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Full Version: Seems Genuine: Intel worker spills the beans on CPU spying
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This sucks. I thought I was a little safer using secure Linux OS'. Now that the cat is out of the bag, it's just a matter of time before hackers find this backdoor and exploit it. It may be a few years but it will happen.
the management engine is on a separate CPU in motherboard!
this is public knowledge actually:

Quote:Intel Active Management Technology (AMT) is hardware and firmware technology for remote out-of-band management of personal computers,[1][2][3][4][5] in order to monitor, maintain, update, upgrade, and repair them.[1] Out-of-band (OOB) or hardware-based management is different from software-based (or in-band) management and software management agents.[1][2]

Hardware-based management works at a different level from software applications, uses a communication channel (through the TCP/IP stack) that is different from software-based communication (which is through the software stack in the operating system). Hardware-based management does not depend on the presence of an OS or locally installed management agent. Hardware-based management has been available on Intel/AMD based computers in the past, but it has largely been limited to auto-configuration using DHCP or BOOTP for dynamic IP address allocation and diskless workstations, as well as wake-on-LAN (WOL) for remotely powering on systems.[6] AMT is not intended to be used by itself; it is intended to be used with a software management application.[1] It gives a management application (and thus, the system administrator who uses it) better access to the PC down the wire, in order to remotely and securely do tasks that are difficult or sometimes impossible when working on a PC that does not have remote functionalities built into it.[1][3][7]

AMT is designed into a secondary (service) processor located on the motherboard,[8] and uses TLS-secured communication and strong encryption to provide additional security.[2] AMT is part of the Intel Management Engine, which is built into PCs with Intel vPro technology.[2] AMT has moved towards increasing support for DMTF Desktop and mobile Architecture for System Hardware (DASH) standards and AMT Release 5.1 and later releases are an implementation of DASH version 1.0/1.1 standards for out-of-band management.[9] AMT provides similar functionality to IPMI, although AMT is designed for client computing systems as compared with the typically server-based IPMI.

Currently, AMT is available in desktops, servers, ultrabooks, tablets, and laptops with Intel Core vPro processor family, including Intel Core i3, i5, i7, and Intel Xeon processor E3-1200 product family.[1][10][11]
Quote:Five or so years ago, Intel rolled out something horrible. Intel’s Management Engine (ME) is a completely separate computing environment running on Intel chipsets that has access to everything. The ME has network access, access to the host operating system, memory, and cryptography engine. The ME can be used remotely even if the PC is powered off. If that sounds scary, it gets even worse: no one knows what the ME is doing, and we can’t even look at the code. When — not ‘if’ — the ME is finally cracked open, every computer running on a recent Intel chip will have a huge security and privacy issue. Intel’s Management Engine is the single most dangerous piece of computer hardware ever created.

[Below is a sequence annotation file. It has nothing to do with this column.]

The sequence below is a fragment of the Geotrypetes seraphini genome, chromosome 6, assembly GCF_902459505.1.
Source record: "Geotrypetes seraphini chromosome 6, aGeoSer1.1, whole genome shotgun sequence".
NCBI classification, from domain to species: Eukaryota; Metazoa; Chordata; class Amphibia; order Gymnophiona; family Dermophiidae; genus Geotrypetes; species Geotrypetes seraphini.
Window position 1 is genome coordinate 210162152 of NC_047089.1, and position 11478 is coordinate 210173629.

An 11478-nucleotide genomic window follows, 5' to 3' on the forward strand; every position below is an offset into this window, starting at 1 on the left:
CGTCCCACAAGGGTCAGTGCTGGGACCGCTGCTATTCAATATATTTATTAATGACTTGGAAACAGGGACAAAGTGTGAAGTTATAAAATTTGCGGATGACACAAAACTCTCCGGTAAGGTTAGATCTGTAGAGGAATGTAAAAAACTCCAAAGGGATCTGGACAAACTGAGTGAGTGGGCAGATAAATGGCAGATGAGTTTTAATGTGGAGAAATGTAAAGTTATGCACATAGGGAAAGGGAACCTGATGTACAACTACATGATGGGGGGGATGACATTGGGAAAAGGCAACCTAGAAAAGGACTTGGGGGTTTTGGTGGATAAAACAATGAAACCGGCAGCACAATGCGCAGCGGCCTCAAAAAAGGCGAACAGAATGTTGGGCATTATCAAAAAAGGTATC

Researchers are continuing work on deciphering the inner workings of the ME, and we sincerely hope this Pandora’s Box remains closed. Until then, there’s now a new way to disable Intel’s Management Engine.

Previously, the first iteration of the ME found in GM45 chipsets could be removed. This technique was due to the fact the ME was located on a chip separate from the northbridge. For Core i3/i5/i7 processors, the ME is integrated to the northbridge. Until now, efforts to disable an ME this closely coupled to the CPU have failed. Completely removing the ME from these systems is impossible, however disabling parts of the ME are not. There is one caveat: if the ME’s boot ROM (stored in an SPI Flash) does not find a valid Intel signature, the PC will shut down after 30 minutes.

A few months ago, [Trammell Hudson] discovered erasing the first page of the ME region did not shut down his Thinkpad after 30 minutes. This led [Nicola Corna] and [Frederico Amedeo Izzo] to write a script that uses this exploit. Effectively, ME still thinks it’s running, but it doesn’t actually do anything.

With a BeagleBone, an SOIC-8 chip clip, and a few breakout wires, this script will run and effectively disable the ME. This exploit has only been confirmed to work on Sandy Bridge and Ivy Bridge processors. It should work on Skylake processors, and Haswell and Broadwell are untested.

Separating or disabling the ME from the CPU has been a major focus of the libreboot and coreboot communities. The inability to do so has, until now, made the future prospects of truly free computing platforms grim. The ME is in everything, and CPUs without an ME are getting old. Even though we don’t have the ability to remove the ME, disabling it is the next best thing.

http://hackaday.com/2016/11/28/neutraliz...nt-engine/
Good thing the cheap Chinese made Rockchips have gotten better. I'm pretty sure the Chinese government isn't investing any money installing backdoors on a $20 Android micro PC. If China wants to censor, or spy on anyone, Microsoft just builds them their own OS.
i never knew about this. it's pretty ridiculous how little transparency there is about this management engine
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